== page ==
Reddit users say share plans ‘beginning of the end’

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Reddit users have been reacting with deep gloom to the firm saying it plans to sell shares to the public.

The “beginning of the end”, “good while it lasted”, and “they ruined it”, are just some of the comments made by Redditors, as they are known, since the announcement on Thursday.

The company has said its plans are “exciting” and will offer the business opportunities for growth.

However many users worry the move will fundamentally change the website.

Reddit, which was founded almost twenty years ago, is an online forum where users can post questions and comment on topics that interest them.

More than 76 million people, on average, visited every day in December 2023, drawn by features like its recurring “ask me anything” threads, in which participants ranging from anonymous ordinary people to former US president Barack Obama field questions.

Some feel the initial public offering (IPO) which has been filed with US regulators will change the site’s spirit.

“When the most important customers shift from [users] to shareholders, the product always [suffers],” said one person.

“It becomes ‘what can we do this quarter to squeak out an additional point of revenue’, instead of ‘how can we make this product better’.”

History of protest

It is far from the first time Reddit’s most vocal users have expressed displeasure at the platform.

In 2023, thousands of Reddit communities became inaccessible in protest at how the site was being run – in particular controversial charges for developers of third-party apps, which are used to browse the platform.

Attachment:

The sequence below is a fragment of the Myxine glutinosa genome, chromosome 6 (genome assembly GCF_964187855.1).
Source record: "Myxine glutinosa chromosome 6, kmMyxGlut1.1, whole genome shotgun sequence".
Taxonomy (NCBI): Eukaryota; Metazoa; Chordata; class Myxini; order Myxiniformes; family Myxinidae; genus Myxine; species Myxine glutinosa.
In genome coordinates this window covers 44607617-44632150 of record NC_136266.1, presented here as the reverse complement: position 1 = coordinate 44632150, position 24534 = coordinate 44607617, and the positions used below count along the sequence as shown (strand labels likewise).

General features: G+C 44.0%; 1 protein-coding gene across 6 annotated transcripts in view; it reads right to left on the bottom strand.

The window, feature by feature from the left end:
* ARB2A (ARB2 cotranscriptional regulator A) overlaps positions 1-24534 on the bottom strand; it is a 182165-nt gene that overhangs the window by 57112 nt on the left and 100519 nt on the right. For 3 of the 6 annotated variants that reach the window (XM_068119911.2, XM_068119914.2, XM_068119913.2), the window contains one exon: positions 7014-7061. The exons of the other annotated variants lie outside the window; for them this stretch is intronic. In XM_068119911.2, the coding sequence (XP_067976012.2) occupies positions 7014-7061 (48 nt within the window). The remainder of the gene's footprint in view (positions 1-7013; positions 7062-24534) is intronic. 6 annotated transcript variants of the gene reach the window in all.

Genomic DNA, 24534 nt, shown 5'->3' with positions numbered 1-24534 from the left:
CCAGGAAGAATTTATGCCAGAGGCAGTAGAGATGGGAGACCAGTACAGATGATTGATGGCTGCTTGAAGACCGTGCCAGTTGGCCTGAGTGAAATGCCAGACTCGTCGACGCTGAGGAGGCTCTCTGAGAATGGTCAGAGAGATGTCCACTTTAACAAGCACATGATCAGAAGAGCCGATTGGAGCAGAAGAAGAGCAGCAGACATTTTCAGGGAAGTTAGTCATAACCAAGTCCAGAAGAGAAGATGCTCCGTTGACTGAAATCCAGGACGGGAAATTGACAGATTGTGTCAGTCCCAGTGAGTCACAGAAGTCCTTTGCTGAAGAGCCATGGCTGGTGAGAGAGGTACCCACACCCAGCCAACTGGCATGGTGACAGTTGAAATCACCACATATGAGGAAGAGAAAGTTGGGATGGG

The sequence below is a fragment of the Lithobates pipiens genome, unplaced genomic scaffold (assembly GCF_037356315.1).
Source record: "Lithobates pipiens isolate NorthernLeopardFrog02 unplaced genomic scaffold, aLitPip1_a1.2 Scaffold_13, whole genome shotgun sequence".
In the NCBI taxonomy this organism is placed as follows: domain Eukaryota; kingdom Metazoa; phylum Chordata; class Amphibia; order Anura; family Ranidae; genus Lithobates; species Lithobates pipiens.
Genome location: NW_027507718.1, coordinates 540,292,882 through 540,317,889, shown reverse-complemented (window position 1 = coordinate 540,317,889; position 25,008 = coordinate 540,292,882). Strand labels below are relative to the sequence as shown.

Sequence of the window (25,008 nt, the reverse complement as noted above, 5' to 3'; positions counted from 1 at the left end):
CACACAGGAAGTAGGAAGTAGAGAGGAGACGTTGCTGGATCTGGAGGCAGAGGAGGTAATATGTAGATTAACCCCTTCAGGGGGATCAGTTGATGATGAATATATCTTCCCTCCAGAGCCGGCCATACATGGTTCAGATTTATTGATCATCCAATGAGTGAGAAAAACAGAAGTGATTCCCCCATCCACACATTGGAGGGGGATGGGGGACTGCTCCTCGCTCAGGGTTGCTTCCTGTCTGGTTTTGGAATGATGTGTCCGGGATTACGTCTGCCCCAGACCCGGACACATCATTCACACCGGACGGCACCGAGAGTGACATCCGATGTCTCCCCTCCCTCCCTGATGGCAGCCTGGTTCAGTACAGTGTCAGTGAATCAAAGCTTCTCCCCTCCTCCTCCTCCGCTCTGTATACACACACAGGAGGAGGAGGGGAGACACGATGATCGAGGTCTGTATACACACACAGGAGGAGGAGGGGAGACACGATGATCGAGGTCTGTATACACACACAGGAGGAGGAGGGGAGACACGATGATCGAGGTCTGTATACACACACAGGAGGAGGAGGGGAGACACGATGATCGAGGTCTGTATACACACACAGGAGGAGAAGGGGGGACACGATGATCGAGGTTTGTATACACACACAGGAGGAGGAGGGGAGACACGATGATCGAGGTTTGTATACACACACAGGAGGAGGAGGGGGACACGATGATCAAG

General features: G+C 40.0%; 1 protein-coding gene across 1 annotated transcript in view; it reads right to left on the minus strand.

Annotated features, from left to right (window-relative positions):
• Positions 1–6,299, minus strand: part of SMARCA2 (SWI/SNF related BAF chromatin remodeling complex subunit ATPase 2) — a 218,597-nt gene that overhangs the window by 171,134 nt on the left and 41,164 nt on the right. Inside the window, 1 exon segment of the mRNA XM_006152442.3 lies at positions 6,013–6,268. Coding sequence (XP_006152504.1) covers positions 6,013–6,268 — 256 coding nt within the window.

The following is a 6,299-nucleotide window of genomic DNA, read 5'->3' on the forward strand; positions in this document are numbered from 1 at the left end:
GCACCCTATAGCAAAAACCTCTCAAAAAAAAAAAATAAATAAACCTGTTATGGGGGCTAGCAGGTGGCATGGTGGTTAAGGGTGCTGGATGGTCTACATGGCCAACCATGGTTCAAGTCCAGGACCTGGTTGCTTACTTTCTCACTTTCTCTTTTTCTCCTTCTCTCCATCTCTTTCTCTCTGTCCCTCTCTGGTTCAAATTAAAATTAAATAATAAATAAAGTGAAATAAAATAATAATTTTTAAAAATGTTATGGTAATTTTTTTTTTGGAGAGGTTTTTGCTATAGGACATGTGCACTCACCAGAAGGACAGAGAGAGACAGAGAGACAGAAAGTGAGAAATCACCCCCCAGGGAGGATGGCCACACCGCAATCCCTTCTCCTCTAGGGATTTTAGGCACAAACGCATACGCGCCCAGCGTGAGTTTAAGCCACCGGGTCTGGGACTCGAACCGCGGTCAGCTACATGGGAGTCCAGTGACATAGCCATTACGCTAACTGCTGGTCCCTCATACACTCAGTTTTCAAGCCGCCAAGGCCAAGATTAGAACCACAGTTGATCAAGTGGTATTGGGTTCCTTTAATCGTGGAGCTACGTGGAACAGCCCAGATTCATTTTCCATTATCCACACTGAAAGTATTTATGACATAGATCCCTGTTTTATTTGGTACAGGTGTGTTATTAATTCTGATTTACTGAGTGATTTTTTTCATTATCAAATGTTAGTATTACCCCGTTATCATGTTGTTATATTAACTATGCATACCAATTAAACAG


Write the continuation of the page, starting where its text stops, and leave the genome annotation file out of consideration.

Some of the biggest Reddit communities then began only allowing photos and videos of comedian John Oliver, following votes from disgruntled users.

But this proved to be short-lived, and Reddit’s plan ultimately proved financially beneficial, as it has struck a deal with Google reportedly worth $60m (£47m) so the tech giant can use Reddit posts to train artificial intelligence tools.

The filing does not say how much money the firm is hoping to raise by listing on the New York Stock Exchange.

But it provides a glimpse of the firm’s operations, including its struggles to turn its online popularity into profit.

It was valued at about $10bn in a private fundraising round in 2021.

But the company has recorded losses every year since its start, including more than $90m last year.

In the filing, Reddit said it had not started trying to make money seriously until 2018. It reported $804m in revenue last year, up more than 20% from 2022.

Advertising accounted for nearly all of the revenue, but in a note to prospective investors chief executive Steve Huffman said he was excited about opportunities to make the platform a venue for commerce and license its content to AI companies.

“I have never been more excited about Reddit’s future than I am right now,” Mr Huffman wrote. “We have many opportunities to grow both the platform and the business, the latter through advertising, monetizing commerce on the platform, and licensing data.”

Reddit’s IPO would be the first by a social media company since Pinterest in 2019.

It comes as financial markets in the US are regularly notching new highs, buoyed by optimism over the economy and a new wave of growth powered by artificial intelligence.

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